In spite of his conviction to run away, he worried that life in the city might be almost as dangerous as life at home. He only had forty-two dollars. A bus ticket into Heartland City would cost at least five, he guessed. A hotel would not be an option. He probably had enough to feed himself for about three days if he was careful. He would need to find a job right away.
He barely slept that night, partly because he was in so much pain, partly because he was hungry and thirsty, but mostly because his mind was awhirl with his plans to run away. He was filled with trepidation but even more so with grim determination.
I will never come home again—ever! The thought of never seeing his mom or Jeanie again sent him into a spiral of despair. Maybe, after I have a new life, I can visit them. After I’ve made it on my own, after I’ve turned eighteen, I can show Dad that I don’t need him—that I hate him!
He finally fell into a sound sleep about four-thirty in the morning. At six-thirty his father poked his head in the door. “I’m giving you a ride to school. Be ready to go in forty-five minutes.” Then he was gone.
Ty wondered at the sudden fear that shuddered through him at the sound of his father’s voice. Am I terrified of my own father now? He had always been afraid when his dad was angry but never otherwise. Has this one terrible beating turned me into a coward?
Angry, he launched himself out of bed and was immediately sorry as pain lanced through him. His foot reminded him sharply that he couldn’t put weight on it. His left eye was open a slit, but it was covered with crusty gunk. He needed another shower.
He had chosen his clothes the night before, layers of warm, practical clothing, starting with long johns. His top layer was normal winter wear: his second-favorite pair of jeans—his favorite pair was too tight to layer over anything else—and a blue and green wool sweater that his grandmother had knitted for him in the final months before she passed away. He rarely wore that sweater and he hoped this choice would not make anyone suspicious. It was one of his warmest sweaters, and he wanted to take something with him that reminded him that he had once been loved. He grabbed his clothes and headed for the shower.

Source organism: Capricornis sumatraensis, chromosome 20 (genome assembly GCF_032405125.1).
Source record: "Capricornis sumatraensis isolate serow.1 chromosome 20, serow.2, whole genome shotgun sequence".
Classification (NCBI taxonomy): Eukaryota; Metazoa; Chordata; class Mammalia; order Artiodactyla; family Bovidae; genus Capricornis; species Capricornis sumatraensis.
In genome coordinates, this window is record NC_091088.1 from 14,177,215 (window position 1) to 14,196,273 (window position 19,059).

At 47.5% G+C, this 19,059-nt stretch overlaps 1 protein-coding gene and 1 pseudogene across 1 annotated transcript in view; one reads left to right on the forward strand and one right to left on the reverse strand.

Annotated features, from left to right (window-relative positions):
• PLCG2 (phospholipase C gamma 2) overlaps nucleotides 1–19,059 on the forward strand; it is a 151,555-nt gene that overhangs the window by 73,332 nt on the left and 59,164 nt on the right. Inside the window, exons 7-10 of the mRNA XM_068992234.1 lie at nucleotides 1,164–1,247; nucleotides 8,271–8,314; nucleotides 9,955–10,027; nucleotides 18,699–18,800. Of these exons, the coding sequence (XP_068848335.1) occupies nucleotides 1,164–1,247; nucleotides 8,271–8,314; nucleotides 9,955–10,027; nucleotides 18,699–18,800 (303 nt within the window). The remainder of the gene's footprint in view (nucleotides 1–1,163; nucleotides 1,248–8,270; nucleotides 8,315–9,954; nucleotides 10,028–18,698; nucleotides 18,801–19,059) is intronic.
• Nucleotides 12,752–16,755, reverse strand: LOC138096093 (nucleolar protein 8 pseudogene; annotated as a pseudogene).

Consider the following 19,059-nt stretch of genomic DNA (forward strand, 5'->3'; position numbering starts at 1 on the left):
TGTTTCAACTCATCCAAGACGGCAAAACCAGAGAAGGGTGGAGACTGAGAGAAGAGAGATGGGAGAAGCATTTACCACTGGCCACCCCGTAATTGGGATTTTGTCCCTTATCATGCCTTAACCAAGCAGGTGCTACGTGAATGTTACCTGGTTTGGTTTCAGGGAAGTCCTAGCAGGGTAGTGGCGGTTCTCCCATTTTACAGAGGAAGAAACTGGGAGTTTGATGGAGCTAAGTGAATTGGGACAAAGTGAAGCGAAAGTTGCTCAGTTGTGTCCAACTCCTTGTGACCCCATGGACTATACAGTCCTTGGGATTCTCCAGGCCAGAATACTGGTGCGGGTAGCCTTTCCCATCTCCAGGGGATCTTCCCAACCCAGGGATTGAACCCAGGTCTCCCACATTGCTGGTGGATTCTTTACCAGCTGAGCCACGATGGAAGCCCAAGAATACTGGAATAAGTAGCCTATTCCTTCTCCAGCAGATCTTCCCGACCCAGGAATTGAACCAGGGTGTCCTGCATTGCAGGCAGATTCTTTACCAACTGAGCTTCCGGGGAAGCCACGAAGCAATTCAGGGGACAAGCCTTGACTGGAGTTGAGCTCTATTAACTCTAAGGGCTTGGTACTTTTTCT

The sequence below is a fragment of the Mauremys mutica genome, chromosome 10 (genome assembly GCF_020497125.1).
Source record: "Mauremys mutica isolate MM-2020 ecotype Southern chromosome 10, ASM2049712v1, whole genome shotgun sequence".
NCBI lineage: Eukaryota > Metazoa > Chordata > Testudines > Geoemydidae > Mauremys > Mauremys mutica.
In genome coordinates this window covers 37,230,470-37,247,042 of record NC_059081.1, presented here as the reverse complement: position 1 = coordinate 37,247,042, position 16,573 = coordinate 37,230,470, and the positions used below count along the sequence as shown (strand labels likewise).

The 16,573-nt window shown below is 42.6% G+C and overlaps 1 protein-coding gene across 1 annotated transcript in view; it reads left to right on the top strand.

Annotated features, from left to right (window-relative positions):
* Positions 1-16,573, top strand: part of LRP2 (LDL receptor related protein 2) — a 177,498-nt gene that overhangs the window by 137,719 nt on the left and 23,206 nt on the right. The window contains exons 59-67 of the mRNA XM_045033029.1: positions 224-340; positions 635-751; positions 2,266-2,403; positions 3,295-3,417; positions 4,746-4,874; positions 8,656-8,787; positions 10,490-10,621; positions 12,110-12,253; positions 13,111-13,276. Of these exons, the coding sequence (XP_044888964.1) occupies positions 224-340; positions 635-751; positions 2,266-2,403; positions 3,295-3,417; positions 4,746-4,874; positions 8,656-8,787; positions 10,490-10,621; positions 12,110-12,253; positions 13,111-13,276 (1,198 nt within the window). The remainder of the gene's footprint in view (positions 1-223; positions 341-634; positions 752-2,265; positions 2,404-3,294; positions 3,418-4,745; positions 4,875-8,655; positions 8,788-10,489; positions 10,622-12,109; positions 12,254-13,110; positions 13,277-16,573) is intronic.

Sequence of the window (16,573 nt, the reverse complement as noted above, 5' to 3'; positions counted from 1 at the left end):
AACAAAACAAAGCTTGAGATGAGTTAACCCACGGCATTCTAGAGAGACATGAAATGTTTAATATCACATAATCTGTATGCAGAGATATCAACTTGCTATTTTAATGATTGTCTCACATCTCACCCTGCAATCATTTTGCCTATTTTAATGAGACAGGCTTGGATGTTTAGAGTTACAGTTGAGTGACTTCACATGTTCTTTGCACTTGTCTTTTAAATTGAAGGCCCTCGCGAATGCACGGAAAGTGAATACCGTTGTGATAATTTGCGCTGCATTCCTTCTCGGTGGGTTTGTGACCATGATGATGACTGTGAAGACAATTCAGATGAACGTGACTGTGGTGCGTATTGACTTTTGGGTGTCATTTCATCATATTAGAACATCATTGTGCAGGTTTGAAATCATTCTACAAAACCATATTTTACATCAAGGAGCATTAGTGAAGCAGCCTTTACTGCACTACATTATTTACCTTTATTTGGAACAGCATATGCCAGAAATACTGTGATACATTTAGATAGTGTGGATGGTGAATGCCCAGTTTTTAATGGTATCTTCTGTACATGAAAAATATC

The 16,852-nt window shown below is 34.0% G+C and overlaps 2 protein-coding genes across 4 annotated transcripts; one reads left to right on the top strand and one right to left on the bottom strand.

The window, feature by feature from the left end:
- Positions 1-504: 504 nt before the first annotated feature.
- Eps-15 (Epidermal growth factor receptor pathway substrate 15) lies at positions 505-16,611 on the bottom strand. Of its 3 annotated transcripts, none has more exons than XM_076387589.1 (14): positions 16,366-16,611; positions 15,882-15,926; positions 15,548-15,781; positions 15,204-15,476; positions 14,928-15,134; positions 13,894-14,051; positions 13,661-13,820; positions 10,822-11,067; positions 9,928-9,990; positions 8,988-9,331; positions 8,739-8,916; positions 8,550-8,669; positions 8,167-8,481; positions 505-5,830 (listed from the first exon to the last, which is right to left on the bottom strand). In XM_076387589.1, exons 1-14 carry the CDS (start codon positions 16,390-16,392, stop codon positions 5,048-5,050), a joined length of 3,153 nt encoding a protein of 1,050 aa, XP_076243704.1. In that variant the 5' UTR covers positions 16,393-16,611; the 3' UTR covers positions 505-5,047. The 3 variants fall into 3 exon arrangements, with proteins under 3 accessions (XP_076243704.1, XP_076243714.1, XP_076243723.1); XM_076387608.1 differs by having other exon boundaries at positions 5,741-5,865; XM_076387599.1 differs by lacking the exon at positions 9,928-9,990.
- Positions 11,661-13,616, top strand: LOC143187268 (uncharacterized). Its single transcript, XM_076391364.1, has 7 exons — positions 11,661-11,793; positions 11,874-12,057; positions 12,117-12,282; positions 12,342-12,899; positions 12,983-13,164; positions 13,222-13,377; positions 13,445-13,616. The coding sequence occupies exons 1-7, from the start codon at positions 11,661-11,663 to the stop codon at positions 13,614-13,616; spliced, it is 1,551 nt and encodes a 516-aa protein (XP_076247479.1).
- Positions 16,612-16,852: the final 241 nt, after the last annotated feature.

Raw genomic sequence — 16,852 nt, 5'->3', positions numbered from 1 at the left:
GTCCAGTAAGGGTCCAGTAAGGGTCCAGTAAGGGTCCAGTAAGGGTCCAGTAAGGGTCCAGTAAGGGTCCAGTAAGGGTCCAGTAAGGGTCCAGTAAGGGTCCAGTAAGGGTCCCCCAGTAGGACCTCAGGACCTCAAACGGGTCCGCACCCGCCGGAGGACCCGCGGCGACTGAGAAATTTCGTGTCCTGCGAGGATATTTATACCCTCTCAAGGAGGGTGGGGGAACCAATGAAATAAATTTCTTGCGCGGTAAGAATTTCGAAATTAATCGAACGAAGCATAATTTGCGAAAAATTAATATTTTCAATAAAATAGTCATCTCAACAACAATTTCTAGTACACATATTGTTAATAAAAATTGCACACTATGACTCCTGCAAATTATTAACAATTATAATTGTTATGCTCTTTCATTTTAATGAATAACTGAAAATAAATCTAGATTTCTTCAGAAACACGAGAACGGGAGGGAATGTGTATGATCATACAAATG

A half-hour later he was standing at the kitchen counter, wolfing down a very large bowl of cereal. Jeanie waltzed into the room, her long, sleek, auburn hair flying behind her. She stopped short when she saw him and stared at his face. Ty watched her striking eyes darken in sympathy. Bitterness welled up in his chest. He focused on his cereal.
She approached him tentatively. “Are you okay, Ty?”
“Why are you eating standing at the counter? Oh!”
He knew she realized the answer to her own question as soon as it was out of her mouth. She had seen his shredded ass; he wasn’t going to be sitting comfortably anytime soon. He didn’t look up from his cereal.
She stood close in front of him. “What are you going to do?” she asked softly.
He met her eye. Her concern and love was plain to see. A huge lump suddenly choked the back of his throat. He shoveled another spoonful of cereal into his mouth and swallowed hard.
“Whatever I need to do to survive,” he answered finally.
She nodded and suddenly hugged him tightly. He noticed she was careful to keep her hands on his arms and not touch his back.
He clung to her and blinked back the tears that threatened to come. This might be the last time he saw her for a long time. She had been a brat for a while, but the last couple of years they had gotten along pretty well for teenage siblings. He would miss her. He couldn’t tell her goodbye though. He took a deep breath and disengaged.
Tears were in her eyes as she looked at him. Maybe she knew anyway.
Their father walked into the room just then and she stiffened. “You ready?” the older man asked.
“Yeah.” Ty stuck his bowl in the sink and shrugged into his faux-leather jacket, clenching his jaw to keep from grimacing in pain. He picked up his backpack carefully, trying to make it seem like it wasn’t as heavy as it really was. He had put several cans of beans in the bottom of it as well as some apples and oranges. It was overfull already from the extra clothing and toiletries he was bringing. He’d left all his schoolbooks in his room.
His dad was already in the front hall. “See ya around,” he said to his sister. Middle school started forty-five minutes later than high school; Jeanie didn’t need to leave yet.
“Wait!” she whispered. She emptied the contents of the front pocket of her jeans into the side pouch of his backpack. It looked like several twenty-dollar bills.
She knows I’m leaving.
“Remember I love you,” he said softly. His voice choked with so much emotion he almost couldn’t get the next sentence out. “Tell Mom I love her too.” His mother had left for work before he was out of the shower.
He shouldered his backpack onto the left side where it hurt less and hurried out of the kitchen, not even looking at his sister again. He was too close to tears.
His father had the front door open, looking impatient. Ty kept his eyes on the floor as he brushed past his father and limped down the front steps.
Jeanie figured it out so easily. Surely Dad will know as well. His heart pounded double-time.
As he approached his father’s sedan, he remembered his sunglasses. They would hide his black eye at least. He fished them out of his pocket and put them on. The day was overcast, so he hoped the sunglasses wouldn’t be too conspicuous.